Adjudicating Psychological Injuries
June 30, 2019 and still in effect
Some work-related injuries are psychological, in particular those that occur as a result of traumatic events in a workplace.
The definition of “injury” at section 3 in the Workers’ Compensation Act S.Y. 2008, c. 12 (the Act) includes the disablement of post-traumatic stress.
Section 17.3 of the Act creates a rebuttable presumption that may apply when certain emergency response workers have been exposed to a traumatic event or series of traumatic events, and later receive a diagnosis of post-traumatic stress disorder.
Yukon Workers’ Compensation Health and Safety Board (YWCHSB) policy HC-09, “Psychological Treatment”, outlines under what circumstances decision makers may authorize payment for psychological treatment.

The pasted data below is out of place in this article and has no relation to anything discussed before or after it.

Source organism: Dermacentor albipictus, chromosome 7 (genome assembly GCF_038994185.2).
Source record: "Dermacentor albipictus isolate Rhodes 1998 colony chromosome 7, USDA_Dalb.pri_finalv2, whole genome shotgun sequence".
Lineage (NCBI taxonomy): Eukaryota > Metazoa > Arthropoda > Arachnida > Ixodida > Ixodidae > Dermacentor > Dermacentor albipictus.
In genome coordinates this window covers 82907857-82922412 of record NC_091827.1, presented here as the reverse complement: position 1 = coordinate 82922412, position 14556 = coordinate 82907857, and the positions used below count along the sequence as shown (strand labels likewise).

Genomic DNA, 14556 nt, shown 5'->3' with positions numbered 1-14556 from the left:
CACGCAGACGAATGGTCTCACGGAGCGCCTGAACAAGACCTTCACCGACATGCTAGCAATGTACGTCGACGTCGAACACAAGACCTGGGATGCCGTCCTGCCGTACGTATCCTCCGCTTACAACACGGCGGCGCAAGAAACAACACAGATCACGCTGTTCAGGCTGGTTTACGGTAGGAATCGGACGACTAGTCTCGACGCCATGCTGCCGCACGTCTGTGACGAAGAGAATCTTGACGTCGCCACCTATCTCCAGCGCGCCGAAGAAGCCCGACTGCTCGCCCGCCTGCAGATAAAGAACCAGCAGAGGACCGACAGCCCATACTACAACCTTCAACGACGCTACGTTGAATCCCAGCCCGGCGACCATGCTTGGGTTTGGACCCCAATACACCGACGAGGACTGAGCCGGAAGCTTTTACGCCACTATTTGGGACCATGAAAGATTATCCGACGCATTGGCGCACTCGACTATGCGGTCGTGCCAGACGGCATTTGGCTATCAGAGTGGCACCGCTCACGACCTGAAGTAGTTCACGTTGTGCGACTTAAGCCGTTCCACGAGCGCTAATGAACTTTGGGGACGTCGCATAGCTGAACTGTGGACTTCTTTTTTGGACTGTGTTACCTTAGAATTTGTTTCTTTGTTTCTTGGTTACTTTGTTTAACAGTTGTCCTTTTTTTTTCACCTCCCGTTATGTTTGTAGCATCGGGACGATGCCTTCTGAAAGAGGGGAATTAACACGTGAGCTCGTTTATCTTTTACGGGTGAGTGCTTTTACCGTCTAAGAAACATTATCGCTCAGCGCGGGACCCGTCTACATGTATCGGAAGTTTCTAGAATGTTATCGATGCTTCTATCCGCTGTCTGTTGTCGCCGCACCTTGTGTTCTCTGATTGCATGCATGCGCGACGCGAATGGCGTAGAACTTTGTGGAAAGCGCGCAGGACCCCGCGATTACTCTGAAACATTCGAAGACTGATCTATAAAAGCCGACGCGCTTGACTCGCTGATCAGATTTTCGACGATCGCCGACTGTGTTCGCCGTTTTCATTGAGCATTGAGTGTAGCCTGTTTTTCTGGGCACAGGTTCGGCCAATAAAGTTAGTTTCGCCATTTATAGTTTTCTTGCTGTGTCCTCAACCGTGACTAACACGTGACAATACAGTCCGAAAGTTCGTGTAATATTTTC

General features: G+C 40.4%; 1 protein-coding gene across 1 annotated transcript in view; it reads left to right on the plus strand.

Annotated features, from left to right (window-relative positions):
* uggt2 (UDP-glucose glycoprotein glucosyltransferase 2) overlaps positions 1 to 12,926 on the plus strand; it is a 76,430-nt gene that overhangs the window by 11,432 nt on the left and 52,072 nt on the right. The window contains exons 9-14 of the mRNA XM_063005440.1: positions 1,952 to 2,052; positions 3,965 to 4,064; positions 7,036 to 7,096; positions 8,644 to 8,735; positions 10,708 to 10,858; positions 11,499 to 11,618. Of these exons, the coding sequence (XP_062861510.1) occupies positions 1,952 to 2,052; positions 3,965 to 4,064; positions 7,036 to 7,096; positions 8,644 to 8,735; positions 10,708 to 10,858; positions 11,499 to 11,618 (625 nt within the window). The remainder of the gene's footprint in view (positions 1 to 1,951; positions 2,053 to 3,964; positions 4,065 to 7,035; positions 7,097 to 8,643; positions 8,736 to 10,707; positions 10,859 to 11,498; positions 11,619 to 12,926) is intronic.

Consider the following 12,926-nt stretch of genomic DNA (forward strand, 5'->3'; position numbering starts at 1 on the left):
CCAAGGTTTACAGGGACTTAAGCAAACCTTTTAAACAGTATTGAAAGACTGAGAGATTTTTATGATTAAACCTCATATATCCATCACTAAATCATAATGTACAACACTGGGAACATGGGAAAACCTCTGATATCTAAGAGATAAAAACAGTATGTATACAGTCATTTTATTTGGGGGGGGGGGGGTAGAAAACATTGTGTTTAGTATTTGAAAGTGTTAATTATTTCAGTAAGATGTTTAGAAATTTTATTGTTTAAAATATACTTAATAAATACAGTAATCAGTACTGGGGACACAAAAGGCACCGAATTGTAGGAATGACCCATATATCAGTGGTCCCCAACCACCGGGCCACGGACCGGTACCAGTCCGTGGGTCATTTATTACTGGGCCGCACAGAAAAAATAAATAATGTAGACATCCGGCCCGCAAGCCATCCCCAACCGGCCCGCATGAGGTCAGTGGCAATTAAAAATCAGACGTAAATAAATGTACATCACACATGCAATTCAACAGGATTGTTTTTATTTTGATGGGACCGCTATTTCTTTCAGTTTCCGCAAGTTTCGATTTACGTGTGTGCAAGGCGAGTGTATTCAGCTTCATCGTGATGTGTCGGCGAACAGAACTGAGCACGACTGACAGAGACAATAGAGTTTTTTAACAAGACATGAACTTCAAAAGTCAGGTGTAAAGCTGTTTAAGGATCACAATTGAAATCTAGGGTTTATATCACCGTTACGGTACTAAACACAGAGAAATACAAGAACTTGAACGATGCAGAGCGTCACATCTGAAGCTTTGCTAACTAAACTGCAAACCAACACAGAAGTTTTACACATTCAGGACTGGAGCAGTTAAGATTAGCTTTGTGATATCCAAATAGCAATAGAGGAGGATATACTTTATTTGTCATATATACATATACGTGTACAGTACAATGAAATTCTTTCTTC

This policy outlines the criteria used by YWCHSB decision makers to decide whether a worker’s post-traumatic stress disorder or other psychological injury is work-related.
This policy clarifies under what circumstances post-traumatic stress disorder will be presumed to be work-related for emergency response workers. It also provides direction to YWCHSB decision makers, and information to workers about how a claim for compensation is decided if the presumption does not apply.
This policy also outlines when psychological injuries are not work-related and specifies what YWCHSB considers to be normal pressures and tensions of a workplace.
Adjudicating Psychological Disorders
Arising Out Of and In The Course Of Employment
Merits and Justice of the Case